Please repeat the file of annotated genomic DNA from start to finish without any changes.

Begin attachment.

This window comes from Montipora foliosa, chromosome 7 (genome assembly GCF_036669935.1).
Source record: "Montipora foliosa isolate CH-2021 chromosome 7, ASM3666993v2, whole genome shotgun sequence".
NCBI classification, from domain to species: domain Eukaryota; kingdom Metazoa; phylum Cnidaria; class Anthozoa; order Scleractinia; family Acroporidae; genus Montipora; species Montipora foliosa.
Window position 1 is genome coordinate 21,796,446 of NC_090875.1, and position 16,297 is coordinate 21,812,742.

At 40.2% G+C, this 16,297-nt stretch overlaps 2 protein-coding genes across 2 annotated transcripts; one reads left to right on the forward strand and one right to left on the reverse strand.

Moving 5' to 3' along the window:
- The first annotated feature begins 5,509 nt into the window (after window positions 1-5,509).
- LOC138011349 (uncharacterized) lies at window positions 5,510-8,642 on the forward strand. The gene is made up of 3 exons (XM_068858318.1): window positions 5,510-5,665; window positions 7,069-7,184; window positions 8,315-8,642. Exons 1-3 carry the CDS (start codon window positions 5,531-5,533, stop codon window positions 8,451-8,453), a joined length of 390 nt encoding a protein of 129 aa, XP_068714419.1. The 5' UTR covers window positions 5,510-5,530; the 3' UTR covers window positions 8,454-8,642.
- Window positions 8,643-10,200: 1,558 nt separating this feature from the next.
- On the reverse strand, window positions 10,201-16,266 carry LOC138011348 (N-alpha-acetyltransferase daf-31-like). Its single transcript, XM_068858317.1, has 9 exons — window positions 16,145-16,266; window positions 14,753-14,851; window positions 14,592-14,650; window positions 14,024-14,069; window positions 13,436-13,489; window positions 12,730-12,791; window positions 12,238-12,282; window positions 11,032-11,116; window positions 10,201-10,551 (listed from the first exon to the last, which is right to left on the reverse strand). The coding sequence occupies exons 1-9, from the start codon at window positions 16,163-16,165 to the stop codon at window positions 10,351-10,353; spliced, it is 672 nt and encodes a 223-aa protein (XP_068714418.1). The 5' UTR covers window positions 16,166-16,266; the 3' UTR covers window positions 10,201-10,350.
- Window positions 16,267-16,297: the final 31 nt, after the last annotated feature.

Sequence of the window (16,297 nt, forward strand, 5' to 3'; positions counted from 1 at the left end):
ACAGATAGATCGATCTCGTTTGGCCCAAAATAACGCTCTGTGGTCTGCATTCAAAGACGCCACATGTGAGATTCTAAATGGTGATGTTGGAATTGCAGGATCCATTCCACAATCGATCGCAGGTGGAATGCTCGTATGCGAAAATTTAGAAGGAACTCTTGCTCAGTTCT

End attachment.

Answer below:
This window comes from Montipora foliosa, chromosome 7 (genome assembly GCF_036669935.1).
Source record: "Montipora foliosa isolate CH-2021 chromosome 7, ASM3666993v2, whole genome shotgun sequence".
NCBI classification, from domain to species: domain Eukaryota; kingdom Metazoa; phylum Cnidaria; class Anthozoa; order Scleractinia; family Acroporidae; genus Montipora; species Montipora foliosa.
Window position 1 is genome coordinate 21,796,446 of NC_090875.1, and position 16,297 is coordinate 21,812,742.

At 40.2% G+C, this 16,297-nt stretch overlaps 2 protein-coding genes across 2 annotated transcripts; one reads left to right on the forward strand and one right to left on the reverse strand.

Moving 5' to 3' along the window:
- The first annotated feature begins 5,509 nt into the window (after window positions 1-5,509).
- LOC138011349 (uncharacterized) lies at window positions 5,510-8,642 on the forward strand. The gene is made up of 3 exons (XM_068858318.1): window positions 5,510-5,665; window positions 7,069-7,184; window positions 8,315-8,642. Exons 1-3 carry the CDS (start codon window positions 5,531-5,533, stop codon window positions 8,451-8,453), a joined length of 390 nt encoding a protein of 129 aa, XP_068714419.1. The 5' UTR covers window positions 5,510-5,530; the 3' UTR covers window positions 8,454-8,642.
- Window positions 8,643-10,200: 1,558 nt separating this feature from the next.
- On the reverse strand, window positions 10,201-16,266 carry LOC138011348 (N-alpha-acetyltransferase daf-31-like). Its single transcript, XM_068858317.1, has 9 exons — window positions 16,145-16,266; window positions 14,753-14,851; window positions 14,592-14,650; window positions 14,024-14,069; window positions 13,436-13,489; window positions 12,730-12,791; window positions 12,238-12,282; window positions 11,032-11,116; window positions 10,201-10,551 (listed from the first exon to the last, which is right to left on the reverse strand). The coding sequence occupies exons 1-9, from the start codon at window positions 16,163-16,165 to the stop codon at window positions 10,351-10,353; spliced, it is 672 nt and encodes a 223-aa protein (XP_068714418.1). The 5' UTR covers window positions 16,166-16,266; the 3' UTR covers window positions 10,201-10,350.
- Window positions 16,267-16,297: the final 31 nt, after the last annotated feature.

Sequence of the window (16,297 nt, forward strand, 5' to 3'; positions counted from 1 at the left end):
ACAGATAGATCGATCTCGTTTGGCCCAAAATAACGCTCTGTGGTCTGCATTCAAAGACGCCACATGTGAGATTCTAAATGGTGATGTTGGAATTGCAGGATCCATTCCACAATCGATCGCAGGTGGAATGCTCGTATGCGAAAATTTAGAAGGAACTCTTGCTCAGTTCT